Updated: Feb 11, 2019
A Kindred Spirit and Soul Country
I have to start off by warning you, I have a severe obsession with Norway.
It started as a mild interest and then quickly grew to genuine intrigue. Now, I'm afraid, it has consumed me. I am in love with this wild, northern, rainy, epic country.
I blame Haakon Kjeldsberg, a Norwegian guitar kid, who showed up in my neck of the woods in Bigfork, Montana to play music with Dweezil Zappa (THE Dweezil Zappa!) at a guitar festival and workshop I had gotten a part-time summer job with. I was offered the opportunity to organize a week of activities for some of the incoming brilliant Fellowship musicians between the ages of 18 and 32. I was 27 years old, a violinist, an adventurous type, and adored managing musical and outdoorsy events, so it was a perfect job for me. The fellowship week was truly historic. It will forever live in the hearts of all those involved...we boated, we swam, we jammed, we cooked epic meals, we hiked, and we performed. But what will always stand out to me is that over the course of that week I became friends with Haakon and for the first time in my life the concept that Norway was a place a person could go occurred to me.
I couldn't possibly sum up a friendship in the course of one story, so I'll just fast forward to say that despite our 9 year age difference, Haakon and I became best friends. Essentially, I found the little brother I never had.
Haakon and I have music at the very core of our friendship, and our senses of humor, perfectionism, and homebody tendencies make us incredibly similar. I knew in 2016, less than a year into our friendship, that I had to see him again and learn more about his country and community. His family graciously allowed me to visit for Christmas in 2016 and I felt like I had arrived home. Norway...who would have thought.
One doesn't simply walk into Norway...and then not want to go back.
Obviously, one trip to Norway was not enough for this girl's lifetime. I had seen Norway in winter, so naturally the next trip had to be in the summertime. It took me a few years of saving money and just 5 months of following Nomadic Matt's travel hacking tips, and then I was off on another Norwegian adventure. This time for an entire month, renting a car, and going solo. First stop was Stavanger to see Haakon. Then Rosendal. Then Voss. And next...for a number of reasons I chose to explore Loen.
Reason 1: I saw it listed on Youtube in a great travel photographer's top 10 places to see that aren't on all the typical tourist routes. Sadly, these sort of lists let the cat out of the bag, and the tourist traffic trickles into the hidden gem locations...but I am grateful that his information allowed me to travel in an inconspicuous way (leave-no-trace, solo traveling, and not on an irritating tour bus) to a truly remarkable place.
Reason 2: My Rosendal host family reinforced that I should indeed see Loen because her family grew up spending summers there in a collection of cabins. They assuaged my snobby Montanan fears that it would look too similar to Glacier National Park, and thus would not be so interesting to me. HAHAHA! I laugh now because Glacier Park has nothing on this place...no offense GNP...I still love you.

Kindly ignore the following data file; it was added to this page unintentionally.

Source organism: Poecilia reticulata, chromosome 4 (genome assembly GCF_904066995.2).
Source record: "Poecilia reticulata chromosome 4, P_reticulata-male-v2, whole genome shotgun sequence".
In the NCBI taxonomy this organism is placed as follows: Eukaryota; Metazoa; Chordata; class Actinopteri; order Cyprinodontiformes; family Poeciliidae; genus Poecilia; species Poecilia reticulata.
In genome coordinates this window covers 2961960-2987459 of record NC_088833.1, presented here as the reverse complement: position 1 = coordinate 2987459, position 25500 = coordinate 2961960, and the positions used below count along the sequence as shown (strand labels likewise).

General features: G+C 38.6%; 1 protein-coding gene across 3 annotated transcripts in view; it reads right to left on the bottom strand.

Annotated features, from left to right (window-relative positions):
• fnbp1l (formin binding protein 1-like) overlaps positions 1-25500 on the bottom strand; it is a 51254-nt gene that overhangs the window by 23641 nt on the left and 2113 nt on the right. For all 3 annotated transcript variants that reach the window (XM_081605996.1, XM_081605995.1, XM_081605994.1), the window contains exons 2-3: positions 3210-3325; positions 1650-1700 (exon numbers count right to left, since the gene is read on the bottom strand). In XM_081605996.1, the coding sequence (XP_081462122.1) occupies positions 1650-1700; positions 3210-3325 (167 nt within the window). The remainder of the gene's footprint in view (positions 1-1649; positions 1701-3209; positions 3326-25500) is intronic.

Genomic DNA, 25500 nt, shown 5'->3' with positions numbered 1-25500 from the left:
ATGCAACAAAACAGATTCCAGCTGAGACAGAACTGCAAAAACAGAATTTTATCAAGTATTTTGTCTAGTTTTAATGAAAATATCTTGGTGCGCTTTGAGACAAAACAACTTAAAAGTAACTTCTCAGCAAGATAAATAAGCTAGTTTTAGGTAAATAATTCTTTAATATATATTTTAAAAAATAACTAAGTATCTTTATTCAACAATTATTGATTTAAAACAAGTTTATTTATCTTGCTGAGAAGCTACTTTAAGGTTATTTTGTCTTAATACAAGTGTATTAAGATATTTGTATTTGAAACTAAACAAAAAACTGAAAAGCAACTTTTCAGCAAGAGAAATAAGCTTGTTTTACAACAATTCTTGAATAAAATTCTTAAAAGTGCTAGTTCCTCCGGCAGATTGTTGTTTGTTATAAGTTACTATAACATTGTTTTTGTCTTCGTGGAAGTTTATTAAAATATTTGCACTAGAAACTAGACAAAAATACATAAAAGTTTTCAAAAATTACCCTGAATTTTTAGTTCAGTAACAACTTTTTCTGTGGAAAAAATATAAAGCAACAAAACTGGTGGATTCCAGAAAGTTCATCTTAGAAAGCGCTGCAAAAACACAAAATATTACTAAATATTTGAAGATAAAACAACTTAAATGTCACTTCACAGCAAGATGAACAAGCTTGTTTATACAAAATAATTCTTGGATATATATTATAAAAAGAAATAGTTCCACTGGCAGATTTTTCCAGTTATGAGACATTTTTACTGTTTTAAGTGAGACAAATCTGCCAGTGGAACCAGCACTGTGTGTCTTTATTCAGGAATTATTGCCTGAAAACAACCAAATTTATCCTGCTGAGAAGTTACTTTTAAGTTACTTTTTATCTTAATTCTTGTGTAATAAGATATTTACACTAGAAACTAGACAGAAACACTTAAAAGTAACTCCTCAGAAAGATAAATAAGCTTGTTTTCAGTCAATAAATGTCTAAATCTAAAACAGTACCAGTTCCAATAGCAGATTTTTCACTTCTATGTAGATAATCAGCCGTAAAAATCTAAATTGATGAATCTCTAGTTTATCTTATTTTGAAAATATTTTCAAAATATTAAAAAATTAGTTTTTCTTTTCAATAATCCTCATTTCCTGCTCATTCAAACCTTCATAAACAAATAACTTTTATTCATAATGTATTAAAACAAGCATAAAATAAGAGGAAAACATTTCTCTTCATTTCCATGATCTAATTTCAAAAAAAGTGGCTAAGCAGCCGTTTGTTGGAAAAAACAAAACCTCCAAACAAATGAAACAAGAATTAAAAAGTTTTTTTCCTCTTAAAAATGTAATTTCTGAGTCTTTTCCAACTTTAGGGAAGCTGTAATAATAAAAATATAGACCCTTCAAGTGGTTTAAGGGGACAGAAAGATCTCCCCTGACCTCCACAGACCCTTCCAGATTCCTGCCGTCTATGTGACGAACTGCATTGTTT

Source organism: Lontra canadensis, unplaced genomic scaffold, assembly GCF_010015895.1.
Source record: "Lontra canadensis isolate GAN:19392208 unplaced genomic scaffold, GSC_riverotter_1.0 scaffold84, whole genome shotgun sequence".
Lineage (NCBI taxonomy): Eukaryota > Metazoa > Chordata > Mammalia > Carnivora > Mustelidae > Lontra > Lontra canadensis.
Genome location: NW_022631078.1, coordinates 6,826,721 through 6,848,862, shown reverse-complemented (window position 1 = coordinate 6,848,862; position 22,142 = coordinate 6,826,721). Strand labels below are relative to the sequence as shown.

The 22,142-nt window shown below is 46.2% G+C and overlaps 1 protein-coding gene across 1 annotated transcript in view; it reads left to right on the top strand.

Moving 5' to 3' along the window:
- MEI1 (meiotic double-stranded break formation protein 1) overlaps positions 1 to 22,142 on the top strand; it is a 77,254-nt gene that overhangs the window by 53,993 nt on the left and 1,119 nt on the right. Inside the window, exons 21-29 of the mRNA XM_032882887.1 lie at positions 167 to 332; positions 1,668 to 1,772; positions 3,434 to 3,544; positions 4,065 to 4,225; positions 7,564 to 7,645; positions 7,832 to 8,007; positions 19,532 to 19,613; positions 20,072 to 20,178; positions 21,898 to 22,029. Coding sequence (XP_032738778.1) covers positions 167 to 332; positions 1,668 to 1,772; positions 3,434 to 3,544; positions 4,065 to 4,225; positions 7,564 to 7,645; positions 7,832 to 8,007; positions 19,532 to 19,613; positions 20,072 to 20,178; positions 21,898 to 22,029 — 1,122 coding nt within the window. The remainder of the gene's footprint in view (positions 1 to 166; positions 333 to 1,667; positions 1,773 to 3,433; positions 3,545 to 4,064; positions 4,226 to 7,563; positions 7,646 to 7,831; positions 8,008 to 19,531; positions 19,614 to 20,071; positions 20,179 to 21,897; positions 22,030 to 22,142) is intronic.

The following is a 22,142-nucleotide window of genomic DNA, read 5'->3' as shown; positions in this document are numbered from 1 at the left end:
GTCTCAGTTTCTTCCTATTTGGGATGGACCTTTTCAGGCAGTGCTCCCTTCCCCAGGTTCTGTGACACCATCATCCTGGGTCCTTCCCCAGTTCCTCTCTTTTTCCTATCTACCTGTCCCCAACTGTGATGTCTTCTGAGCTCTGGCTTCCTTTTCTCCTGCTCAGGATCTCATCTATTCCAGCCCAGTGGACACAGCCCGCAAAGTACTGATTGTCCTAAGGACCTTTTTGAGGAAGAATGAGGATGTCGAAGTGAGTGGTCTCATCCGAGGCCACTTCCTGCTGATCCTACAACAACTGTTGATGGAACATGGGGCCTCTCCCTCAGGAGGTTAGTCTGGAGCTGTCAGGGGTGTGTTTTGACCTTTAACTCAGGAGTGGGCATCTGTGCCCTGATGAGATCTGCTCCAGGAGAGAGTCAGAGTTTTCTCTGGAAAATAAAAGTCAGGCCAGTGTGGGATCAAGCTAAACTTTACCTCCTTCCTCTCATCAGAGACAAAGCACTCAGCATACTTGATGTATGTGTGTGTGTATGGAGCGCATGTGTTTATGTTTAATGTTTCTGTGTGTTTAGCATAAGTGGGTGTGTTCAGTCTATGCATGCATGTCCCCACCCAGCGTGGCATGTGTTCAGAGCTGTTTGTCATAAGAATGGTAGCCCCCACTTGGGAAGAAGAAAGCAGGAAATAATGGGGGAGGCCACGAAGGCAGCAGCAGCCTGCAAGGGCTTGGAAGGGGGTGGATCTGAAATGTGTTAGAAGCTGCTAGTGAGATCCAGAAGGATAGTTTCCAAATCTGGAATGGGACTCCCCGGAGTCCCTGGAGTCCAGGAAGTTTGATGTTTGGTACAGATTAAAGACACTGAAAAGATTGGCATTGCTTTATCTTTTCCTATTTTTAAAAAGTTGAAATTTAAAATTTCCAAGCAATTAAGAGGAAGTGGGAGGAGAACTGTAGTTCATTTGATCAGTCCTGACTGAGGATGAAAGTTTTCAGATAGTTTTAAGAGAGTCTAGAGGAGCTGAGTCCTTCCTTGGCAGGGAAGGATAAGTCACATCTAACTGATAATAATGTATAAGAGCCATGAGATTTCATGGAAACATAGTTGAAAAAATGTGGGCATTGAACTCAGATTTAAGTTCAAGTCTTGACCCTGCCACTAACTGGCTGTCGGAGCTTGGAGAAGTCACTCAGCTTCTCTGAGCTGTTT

Reason 3: It was conveniently on my route northwards headed to Andalsnes. Why not stop by?
Top 3 favorite spots around Loen, Norway
Lovatnet, "Lo" for Loen and "vatnet" for lake. This valley was absolutely stunning and is just a short drive from the Nordfjord towns of Loen and Olden. For the record, narrow roads in Norway are NOT like narrow roads in the United States. The way in to the lake is more of a paved pathway that dares cars to drive upon it. It made my heart thump in my throat. It curves and odds are good that you'll encounter the threat of large physics-defying tour buses coming around the corner with the last shoulder long behind you. By some miracle, maybe the fact that I arrived at 10:30pm (in nearly full daylight, ah Norwegian summer sun), I had a calm drive in with no outgoing traffic. The next day on my way to a glacier hike was a bit different and I had to close my eyes, hold my breath, and pray as the large beast-like buses breezed past my rental car, with just an inch to spare. HINT: get the extra rental car insurance...I got lucky and escaped the rental period unscathed, but I was very glad that I had purchased the extra peace of mind.
This place doesn't have an insane amount of travel and I was lucky enough to make a last second cabin booking at Sande Camping. ALWAYS get a cabin! Unless being constantly cold and soggy is your thing. No judgement! But I will reiterate the wisdom that I read in so many Norway travel blogs....IT RAINS mostly always. I'm sure you are tough and outdoorsy and looking forward to enjoying Norway's allemannsrett "Every Man's Right", but in Montana, we are taught from childhood to always have extra dry socks, a coat, and a healthy respect for the power of the elements. Camping in the rain is fun for a night with the right gear, but a week of putting up and taking down a soaked tent in the rain didn't sound like a smart decision for me, or a comfortable one. All campgrounds have a few or even lots of cabins available for rent and if one campground is full there is usually another not too far down the road. In a pinch, you can even sleep in your car and at least be dry and warm. At Sande Camping I chose the tiniest cabin and it was about $40 american dollars per night and it had a hot plate, a little heater (which I didn't discover until the second night), a place to recharge my camera battery (NECESSARY) and wifi! Plus they had a little convenience store with coffee and pastries and a market with local cheese, sausages, and veggies. I stayed for two nights and was able to stock up some of my travel snacks and hiking lunches. They rent little motor boats and the lake is a great place to fish, with a peninsula that reaches out into the lake. A little ways back down the road is another campground that rents kayaks, which would have been nice if there had been a long enough break in the rain. I'll have to return in July or August someday and see if there is a bit more sunshine. Even so, this spot offers enough of a feast for eyes and in the summer you can observe the all night sun (see the second pic below). I believe I captured the night shot at about 1am.